Adding to my Debt

In Uncategorized on March 16, 2010 at 11:18 am

Despite where the title of this blog post might lead your assumptions, know that this blog has primarily been about my credit card debt only.

Until now.

I love to play with my Excel spreadsheet “Debt Reduction Calculator” from vertex42. It has single handedly kept me motivated to stay on my debt repayment plan. To enter a few numbers and see the resulting debt free dates pop up gets me excited. Lame, I know. There is also a sheet that outlines the payment amounts to make to each debt every month until you are paid off. Its great! You can also enter lump sum amounts to any debt and it recalculates your payment schedule. Neato. And you can play with your plan by ranking your debts in priority order. You can snowball the payments, pay lowest balance first, or highest interest first. And you can play with the options and it spits out how much interest you will be paying in total over the lifetime of your debts. Trust me, seeing that number alone will get you motivated to pay everything down as quickly as humanly possible!

Up until two weeks ago I only had my credit card debts entered into the spreadsheet. This is because they are my primary focus right now. I am dedicated to them until they are gone forever.

I decided to go a little wild. I entered ALL of my debts. I entered my car loan, my student loans, and our mortgage. I put in all of the interest rates, monthly payment amounts, and the debt amounts. It was fun!

Ok, well seeing my debt free date get pushed back 15 years (due to mortgage amortization) wasn’t fun, but I loved to see where I would be in 3 years, 5 years, 10 years, you get it.

I took the mortgage off the calculator though because we don’t know how long we’ll actually be in this house and we consider the mortgage better than rent. Plus, our home value is higher than what we paid so let’s just pretend it doesn’t exist right now, okay? *sticks head in sand*

Anyways. All of this just to say that I’ve added 4 more debts to my repayment plan and the outcome looks good.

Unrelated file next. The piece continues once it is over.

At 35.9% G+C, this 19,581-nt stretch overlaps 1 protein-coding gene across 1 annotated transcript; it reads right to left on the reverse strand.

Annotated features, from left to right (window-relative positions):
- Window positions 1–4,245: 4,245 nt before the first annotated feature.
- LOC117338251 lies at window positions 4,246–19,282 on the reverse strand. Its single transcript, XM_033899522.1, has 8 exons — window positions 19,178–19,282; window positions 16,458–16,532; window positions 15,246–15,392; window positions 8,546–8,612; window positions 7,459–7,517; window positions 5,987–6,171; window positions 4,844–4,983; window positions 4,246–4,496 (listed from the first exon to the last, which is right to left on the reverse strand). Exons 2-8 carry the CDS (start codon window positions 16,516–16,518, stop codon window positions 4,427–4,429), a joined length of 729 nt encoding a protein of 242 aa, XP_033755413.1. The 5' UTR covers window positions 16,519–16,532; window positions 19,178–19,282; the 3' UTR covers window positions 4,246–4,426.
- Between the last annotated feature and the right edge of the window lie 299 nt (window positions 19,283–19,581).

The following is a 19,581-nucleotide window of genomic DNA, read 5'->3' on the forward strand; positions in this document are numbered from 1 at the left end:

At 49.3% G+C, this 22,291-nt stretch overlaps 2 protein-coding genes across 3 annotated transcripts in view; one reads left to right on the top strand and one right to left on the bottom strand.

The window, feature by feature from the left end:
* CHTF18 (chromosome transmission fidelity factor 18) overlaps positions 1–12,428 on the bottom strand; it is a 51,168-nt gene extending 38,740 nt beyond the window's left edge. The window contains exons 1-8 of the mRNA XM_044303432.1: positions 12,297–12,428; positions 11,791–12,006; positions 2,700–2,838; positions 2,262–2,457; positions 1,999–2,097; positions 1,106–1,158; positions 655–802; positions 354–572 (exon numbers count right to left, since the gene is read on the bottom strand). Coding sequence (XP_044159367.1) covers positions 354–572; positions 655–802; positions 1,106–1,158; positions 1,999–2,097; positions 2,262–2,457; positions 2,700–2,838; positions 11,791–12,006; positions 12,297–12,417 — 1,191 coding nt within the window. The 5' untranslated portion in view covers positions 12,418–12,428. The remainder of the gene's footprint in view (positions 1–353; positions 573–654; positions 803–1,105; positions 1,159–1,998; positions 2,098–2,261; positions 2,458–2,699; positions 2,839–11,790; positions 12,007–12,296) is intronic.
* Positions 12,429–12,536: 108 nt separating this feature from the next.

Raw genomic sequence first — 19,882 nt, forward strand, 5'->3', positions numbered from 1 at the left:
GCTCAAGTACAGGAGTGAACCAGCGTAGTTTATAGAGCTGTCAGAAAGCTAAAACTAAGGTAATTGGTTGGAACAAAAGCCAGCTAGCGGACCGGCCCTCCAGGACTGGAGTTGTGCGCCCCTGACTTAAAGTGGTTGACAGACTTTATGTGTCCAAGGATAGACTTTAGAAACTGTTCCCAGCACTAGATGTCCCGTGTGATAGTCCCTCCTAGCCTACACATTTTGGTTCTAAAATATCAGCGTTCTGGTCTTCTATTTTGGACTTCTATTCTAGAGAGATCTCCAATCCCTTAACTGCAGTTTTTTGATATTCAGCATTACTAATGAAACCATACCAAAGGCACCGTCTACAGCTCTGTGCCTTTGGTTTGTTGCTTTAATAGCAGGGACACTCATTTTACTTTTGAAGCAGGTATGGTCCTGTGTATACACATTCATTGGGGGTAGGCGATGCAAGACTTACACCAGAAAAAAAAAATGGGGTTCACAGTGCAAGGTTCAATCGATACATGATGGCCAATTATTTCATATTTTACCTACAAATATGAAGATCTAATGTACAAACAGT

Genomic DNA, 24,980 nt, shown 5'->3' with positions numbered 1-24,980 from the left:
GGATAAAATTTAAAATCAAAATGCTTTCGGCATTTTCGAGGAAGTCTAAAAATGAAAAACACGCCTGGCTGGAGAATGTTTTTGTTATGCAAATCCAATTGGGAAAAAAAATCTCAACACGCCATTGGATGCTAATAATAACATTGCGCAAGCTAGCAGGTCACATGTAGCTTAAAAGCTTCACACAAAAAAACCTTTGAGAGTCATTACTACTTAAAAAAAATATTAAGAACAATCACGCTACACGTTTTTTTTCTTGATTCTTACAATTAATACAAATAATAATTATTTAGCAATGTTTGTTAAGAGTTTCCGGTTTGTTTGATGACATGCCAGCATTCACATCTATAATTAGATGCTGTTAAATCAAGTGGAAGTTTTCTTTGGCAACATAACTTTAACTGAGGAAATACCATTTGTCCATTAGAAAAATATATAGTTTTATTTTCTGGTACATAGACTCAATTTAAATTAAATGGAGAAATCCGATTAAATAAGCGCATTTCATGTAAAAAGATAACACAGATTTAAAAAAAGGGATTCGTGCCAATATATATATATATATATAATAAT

Credit card debt free by July 2011.
Car loan debt free by February 2012.
Free and clear of all my student loan debt by April 2013.

And that does not include any extra payments I make, any future increase in salary, or interest rate renegotiations. Which I do regularly – about every 6 months I review what interest rates are at various banks/credit cards and call and ask for consideration to lower, or an opportunity to transfer balances.

So in at max three years I will be completely debt free except for our mortgage. Hurray!

Making More Money

In Uncategorized on March 15, 2010 at 12:59 pm

One of the things Gail Vaz-Oxlade always insists on when she helps people on her show Til Debt Do Us Part (my long-time TV show crush) is that to help get yourself out of debt, you need to make more money.

I’ve known this for as long as I’ve had my debt repayment plan in place. It makes sense. You want to pay off your debt as soon as possible, as fast as possible, so you pay the least in interest and get to your DEBT FREE DAY sooner.

Well, I’ve done it!

I will be contributing an extra $400 a month to my debt. My income increased!

It just goes to show that you CAN get what you want, but you do sometimes have to suck it up and ASK for it. I sucked it up, and I asked for it, and I got exactly what I wanted.

My salary is substantially higher now, and it fits into the bracket I was at 2 years ago when I left my old job to start a new career.

Two years to climb back to where I was? Not bad!

If you recall, I posted about my D-Day back in October 2009. Back then, I was hoping I would be getting this raise, and with those hopes in place, the plan I had would have me free of debt by November 2011. You’ll see below that I have moved my debt free day up to August of 2011: a whole 3 months sooner than planned! This was as a result of the aggressive payments I made to clear Credit Card #3, and the negotiation of a lower interest rate for Credit Card #2 (from 18.5% down to 11%), and now the increase in my salary.

Credit Card #2: